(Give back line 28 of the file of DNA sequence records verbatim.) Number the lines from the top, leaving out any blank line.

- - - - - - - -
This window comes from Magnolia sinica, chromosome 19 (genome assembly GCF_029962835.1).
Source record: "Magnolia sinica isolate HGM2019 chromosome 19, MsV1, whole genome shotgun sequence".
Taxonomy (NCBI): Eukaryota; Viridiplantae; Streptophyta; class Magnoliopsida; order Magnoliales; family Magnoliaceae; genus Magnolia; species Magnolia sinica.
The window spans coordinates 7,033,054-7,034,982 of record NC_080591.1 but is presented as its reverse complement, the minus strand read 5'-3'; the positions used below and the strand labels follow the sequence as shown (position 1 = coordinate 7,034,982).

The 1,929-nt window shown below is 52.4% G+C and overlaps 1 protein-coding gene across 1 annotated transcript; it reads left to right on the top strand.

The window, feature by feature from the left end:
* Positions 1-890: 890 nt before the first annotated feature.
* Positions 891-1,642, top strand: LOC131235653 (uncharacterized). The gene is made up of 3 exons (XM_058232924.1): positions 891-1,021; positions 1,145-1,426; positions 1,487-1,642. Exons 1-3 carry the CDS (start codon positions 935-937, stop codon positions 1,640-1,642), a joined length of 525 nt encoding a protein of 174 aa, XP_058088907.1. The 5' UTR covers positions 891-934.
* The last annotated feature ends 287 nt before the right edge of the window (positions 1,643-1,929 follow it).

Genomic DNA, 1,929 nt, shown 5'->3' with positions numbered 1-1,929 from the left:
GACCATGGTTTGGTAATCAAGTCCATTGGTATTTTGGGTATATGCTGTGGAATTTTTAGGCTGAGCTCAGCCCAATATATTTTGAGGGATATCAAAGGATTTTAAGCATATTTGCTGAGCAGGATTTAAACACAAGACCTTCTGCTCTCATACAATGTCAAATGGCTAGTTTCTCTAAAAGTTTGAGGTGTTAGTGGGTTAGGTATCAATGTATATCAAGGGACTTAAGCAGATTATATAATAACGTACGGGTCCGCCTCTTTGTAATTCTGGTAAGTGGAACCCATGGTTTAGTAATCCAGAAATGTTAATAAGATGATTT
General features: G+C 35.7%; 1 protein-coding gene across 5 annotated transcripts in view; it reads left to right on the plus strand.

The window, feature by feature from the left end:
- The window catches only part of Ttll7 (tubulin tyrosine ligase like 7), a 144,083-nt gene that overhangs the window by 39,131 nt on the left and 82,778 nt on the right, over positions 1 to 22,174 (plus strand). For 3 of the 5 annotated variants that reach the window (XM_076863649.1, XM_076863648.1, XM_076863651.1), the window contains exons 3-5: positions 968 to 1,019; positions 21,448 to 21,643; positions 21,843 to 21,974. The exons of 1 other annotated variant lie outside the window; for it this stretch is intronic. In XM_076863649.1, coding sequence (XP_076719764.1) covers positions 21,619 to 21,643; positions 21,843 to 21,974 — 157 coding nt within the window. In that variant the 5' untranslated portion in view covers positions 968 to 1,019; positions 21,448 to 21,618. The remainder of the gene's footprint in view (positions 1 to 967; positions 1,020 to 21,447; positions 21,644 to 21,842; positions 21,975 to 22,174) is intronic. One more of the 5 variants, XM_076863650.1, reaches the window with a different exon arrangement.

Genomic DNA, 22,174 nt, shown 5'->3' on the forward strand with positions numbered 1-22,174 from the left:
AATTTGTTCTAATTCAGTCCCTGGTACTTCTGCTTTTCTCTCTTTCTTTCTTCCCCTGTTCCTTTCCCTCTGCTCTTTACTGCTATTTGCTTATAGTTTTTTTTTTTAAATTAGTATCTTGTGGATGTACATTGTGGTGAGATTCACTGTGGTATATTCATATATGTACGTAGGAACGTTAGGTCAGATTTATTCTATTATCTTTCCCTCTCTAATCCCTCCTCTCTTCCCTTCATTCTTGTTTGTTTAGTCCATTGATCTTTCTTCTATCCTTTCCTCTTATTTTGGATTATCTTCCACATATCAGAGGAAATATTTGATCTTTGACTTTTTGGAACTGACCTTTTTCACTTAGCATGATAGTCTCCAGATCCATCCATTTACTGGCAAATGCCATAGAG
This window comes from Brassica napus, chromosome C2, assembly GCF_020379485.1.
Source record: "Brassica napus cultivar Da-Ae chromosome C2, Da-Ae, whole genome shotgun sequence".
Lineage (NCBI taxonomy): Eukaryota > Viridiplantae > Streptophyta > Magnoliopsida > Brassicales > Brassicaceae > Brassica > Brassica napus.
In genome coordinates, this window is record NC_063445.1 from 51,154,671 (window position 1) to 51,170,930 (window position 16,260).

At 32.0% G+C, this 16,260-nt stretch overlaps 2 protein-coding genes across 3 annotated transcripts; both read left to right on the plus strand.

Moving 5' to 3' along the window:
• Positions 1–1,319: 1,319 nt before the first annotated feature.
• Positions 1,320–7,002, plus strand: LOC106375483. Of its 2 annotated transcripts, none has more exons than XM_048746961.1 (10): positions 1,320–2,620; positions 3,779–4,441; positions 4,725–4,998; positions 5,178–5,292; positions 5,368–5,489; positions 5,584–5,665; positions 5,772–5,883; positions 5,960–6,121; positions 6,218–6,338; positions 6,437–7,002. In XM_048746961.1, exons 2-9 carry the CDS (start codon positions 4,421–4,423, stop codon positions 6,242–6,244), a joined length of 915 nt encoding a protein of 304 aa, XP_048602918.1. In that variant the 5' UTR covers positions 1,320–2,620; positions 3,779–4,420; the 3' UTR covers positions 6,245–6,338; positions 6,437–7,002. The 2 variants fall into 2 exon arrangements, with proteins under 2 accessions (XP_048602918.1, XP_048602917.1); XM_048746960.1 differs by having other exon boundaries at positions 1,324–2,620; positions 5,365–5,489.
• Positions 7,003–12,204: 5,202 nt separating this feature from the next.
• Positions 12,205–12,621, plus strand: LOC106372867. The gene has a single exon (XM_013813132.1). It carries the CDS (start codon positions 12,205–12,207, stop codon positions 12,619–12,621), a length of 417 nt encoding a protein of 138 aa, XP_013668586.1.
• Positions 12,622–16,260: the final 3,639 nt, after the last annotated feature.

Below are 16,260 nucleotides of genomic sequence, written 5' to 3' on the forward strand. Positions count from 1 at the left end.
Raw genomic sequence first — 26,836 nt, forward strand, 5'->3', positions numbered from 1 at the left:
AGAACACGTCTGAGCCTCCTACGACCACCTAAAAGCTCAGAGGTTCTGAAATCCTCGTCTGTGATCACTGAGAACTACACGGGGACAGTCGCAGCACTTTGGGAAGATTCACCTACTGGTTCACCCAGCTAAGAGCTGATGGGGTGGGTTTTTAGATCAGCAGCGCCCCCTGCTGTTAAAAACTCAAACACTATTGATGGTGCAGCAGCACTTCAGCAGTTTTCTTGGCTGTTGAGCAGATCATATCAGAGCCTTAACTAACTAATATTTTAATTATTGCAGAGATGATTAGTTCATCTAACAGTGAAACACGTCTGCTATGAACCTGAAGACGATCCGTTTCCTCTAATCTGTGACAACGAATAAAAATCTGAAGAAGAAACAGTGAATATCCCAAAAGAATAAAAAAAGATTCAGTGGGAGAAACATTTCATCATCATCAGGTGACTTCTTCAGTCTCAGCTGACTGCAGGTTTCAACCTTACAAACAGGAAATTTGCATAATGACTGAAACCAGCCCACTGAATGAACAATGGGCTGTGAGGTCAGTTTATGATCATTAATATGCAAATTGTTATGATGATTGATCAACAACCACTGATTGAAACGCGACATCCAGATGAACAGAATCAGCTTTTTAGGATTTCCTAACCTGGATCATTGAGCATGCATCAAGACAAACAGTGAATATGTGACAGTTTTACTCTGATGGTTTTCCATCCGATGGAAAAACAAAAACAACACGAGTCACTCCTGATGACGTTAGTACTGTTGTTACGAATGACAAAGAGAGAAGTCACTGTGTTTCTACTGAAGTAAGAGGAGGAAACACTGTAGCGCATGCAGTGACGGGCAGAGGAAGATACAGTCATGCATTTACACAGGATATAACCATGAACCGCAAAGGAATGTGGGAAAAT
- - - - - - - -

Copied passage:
Below are 16,260 nucleotides of genomic sequence, written 5' to 3' on the forward strand. Positions count from 1 at the left end.